THE LATEST: 8 of 9 victims identified from Surfside collapse, 152 remain unaccounted for
Rescue efforts continue Monday at the scene of the Surfside building collapse, a day after authorities released the names of an additional four people who were killed in Thursday’s devastating event.
A total of eight of the nine people pulled from the rubble have now been identified:
· Leon Oliwkowicz: 80 years old; recovered 6/26/2021
· Luis Bermudez: 26 years old; recovered 6/26/2021
· Anna Ortiz: 46 years old; recovered 6/26/2021
· Christina Beatriz Elvira: 74 years old; recovered 6/27/2021
· Stacie Dawn Fang: 54 years old; recovered 6/24/2021
· Antonio Lozano, 83 years old; recovered 6/24/2021
· Gladys Lozano, 79 years old; recovered 6/25/2021
· Manuel “Manny” LaFont, 54 years old; recovered 6/25/2021
Miami-Dade County Mayor Daniella Levine Cava confirmed Sunday night that 152 people are unaccounted for and 134 people are accounted for.
She confirmed that additional human remains have also been recovered at the scene.
The mayor asked those who have not yet reported their loved ones missing to police do so by going to 9301 Collins Ave. in Surfside and speaking with a detective.
She said the site is open 24 hours a day and DNA swabs are being taken at that location in hopes of identifying the victims.
Miami-Dade Fire Rescue Chief Alan R. Cominsky said the search-and-rescue effort includes robots, dogs, drones, sonar technology, cameras and numerous teams who are taking turns to explore different sections of the pancaked concrete.
Groups of 10 to 12 rescuers are tunneling through the debris by making cuts and breaches.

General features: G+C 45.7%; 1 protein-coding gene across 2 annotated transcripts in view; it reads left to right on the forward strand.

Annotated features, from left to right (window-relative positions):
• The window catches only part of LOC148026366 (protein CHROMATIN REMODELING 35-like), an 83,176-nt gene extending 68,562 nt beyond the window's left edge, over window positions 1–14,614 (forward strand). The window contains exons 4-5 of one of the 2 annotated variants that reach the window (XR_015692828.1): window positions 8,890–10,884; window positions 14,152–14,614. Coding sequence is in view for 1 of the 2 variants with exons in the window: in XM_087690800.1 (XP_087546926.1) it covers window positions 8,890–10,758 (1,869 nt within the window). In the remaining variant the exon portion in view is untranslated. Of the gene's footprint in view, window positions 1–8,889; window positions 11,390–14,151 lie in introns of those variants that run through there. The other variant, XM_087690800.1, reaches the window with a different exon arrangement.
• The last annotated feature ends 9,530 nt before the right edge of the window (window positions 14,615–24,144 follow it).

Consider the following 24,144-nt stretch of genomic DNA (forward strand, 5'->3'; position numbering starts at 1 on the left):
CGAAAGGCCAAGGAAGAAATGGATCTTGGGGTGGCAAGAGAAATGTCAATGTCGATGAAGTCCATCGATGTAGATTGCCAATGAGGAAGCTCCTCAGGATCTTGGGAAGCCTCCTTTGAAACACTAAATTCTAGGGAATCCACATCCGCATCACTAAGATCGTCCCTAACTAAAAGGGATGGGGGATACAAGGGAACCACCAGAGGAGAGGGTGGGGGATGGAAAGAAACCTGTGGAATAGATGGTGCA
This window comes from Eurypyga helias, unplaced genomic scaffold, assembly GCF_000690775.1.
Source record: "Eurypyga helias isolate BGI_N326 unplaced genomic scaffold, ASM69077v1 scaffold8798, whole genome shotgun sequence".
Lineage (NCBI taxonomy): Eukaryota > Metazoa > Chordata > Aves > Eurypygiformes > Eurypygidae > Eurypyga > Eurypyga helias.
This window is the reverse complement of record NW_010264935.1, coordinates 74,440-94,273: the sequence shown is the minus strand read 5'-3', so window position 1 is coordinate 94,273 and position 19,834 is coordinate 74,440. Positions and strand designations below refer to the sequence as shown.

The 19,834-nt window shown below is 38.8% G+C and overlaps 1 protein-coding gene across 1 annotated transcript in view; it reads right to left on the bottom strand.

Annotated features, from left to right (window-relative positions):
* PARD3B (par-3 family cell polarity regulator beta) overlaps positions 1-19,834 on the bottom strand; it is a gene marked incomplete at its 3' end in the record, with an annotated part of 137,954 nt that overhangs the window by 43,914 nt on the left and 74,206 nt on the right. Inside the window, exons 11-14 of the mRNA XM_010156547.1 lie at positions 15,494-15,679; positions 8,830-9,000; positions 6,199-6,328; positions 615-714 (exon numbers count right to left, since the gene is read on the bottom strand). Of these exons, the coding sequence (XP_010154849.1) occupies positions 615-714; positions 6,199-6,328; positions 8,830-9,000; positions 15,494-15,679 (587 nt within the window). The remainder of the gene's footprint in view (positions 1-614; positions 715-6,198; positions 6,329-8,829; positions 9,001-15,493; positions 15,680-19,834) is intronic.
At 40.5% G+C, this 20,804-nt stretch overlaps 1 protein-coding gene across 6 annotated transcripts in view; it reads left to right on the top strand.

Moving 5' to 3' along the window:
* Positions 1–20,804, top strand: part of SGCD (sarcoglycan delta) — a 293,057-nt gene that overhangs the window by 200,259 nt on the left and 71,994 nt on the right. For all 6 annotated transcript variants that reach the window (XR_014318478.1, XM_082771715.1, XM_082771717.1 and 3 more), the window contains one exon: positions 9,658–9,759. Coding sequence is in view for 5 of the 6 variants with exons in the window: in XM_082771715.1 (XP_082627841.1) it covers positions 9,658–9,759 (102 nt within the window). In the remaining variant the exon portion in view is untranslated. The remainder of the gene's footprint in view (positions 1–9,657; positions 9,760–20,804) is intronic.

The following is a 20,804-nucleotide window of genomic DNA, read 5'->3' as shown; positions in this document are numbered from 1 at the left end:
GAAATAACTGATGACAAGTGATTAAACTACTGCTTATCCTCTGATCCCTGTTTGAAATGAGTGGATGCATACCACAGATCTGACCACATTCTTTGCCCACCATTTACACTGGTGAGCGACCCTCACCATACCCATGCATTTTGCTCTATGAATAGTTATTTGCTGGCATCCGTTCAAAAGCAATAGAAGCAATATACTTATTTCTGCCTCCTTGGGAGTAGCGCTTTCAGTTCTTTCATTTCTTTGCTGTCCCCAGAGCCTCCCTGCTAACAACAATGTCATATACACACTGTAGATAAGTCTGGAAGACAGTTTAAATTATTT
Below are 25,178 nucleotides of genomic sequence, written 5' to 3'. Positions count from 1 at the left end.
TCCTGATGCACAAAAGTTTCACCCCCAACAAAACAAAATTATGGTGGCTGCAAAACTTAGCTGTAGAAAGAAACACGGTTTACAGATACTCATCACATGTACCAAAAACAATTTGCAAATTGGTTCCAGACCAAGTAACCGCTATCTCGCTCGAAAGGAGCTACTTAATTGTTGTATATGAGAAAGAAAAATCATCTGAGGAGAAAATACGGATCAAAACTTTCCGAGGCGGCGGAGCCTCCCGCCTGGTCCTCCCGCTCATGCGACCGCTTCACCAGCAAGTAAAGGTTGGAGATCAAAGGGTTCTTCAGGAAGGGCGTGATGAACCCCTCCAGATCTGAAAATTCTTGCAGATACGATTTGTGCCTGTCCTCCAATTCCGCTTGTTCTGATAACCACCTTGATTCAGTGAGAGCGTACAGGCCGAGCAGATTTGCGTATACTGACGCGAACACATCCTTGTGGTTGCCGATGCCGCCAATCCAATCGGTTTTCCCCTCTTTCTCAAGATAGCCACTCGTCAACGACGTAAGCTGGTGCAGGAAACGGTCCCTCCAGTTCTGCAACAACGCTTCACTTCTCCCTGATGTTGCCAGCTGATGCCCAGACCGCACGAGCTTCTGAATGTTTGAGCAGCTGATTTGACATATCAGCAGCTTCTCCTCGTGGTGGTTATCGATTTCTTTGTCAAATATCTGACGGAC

While there are multiple obstacles for rescue crews, the weather was on their side Sunday, and they are hoping for more good weather this week. Monday is expected to be cloudy with some possible rain.
“Everyone is working, everyone is doing their job and we are optimistic,” said Moises Soffer, who is part of a search and rescue team from Mexico that is helping out.
Soffer’s team has performed roughly 1,000 similar missions in 26 countries.
Their tiny K-9 is specifically trained to sniff out survivors.
“He can go into creeps, into voids that a big dog could not normally go and also, because of the weight, she can go into places that have more instability that another dog could not go,” he said.
But the process is still painstakingly slow, even with a mapping system to target unchecked areas and the large 125-foot trench that was dug by rescuers that’s also 20-feet wide and 40-feet deep.
An Israeli search team is also on the ground helping Miami-Dade’s Urban Search and Rescue Team as officials explain to families of the missing that the most experienced crew is on the job.
“The commander turned and looked at everybody and said, ‘I think they’ve been doing a perfect job,’” Surfside Mayor Charles Burkett said. “That said a lot and we already knew that. We knew that they’re there, they’re professionals, they’re world class.”
Champlain Towers South is one of a condominium complex of three buildings. There is also Champlain Towers East and Champlain Towers North. Some of the residents of this building are asking officials to do more to prevent another tragedy at one of the two remaining buildings.
The fear has prompted several families to evacuate until town officials conduct inspections and figure out what went wrong with Champlain Towers South.
Gov. Ron DeSantis warned that answering those questions will take time.
FAMILY REUNIFICATION CENTER
The town is hosting those who are waiting for information about unaccounted relatives at the Grand Beach Hotel Surfside, at 9449 Collins Ave. Levine Cava said there are two daily briefings for relatives.
For information or to report the status of a loved one who is unaccounted for, call 305-614-1819 or 305-993-1071.
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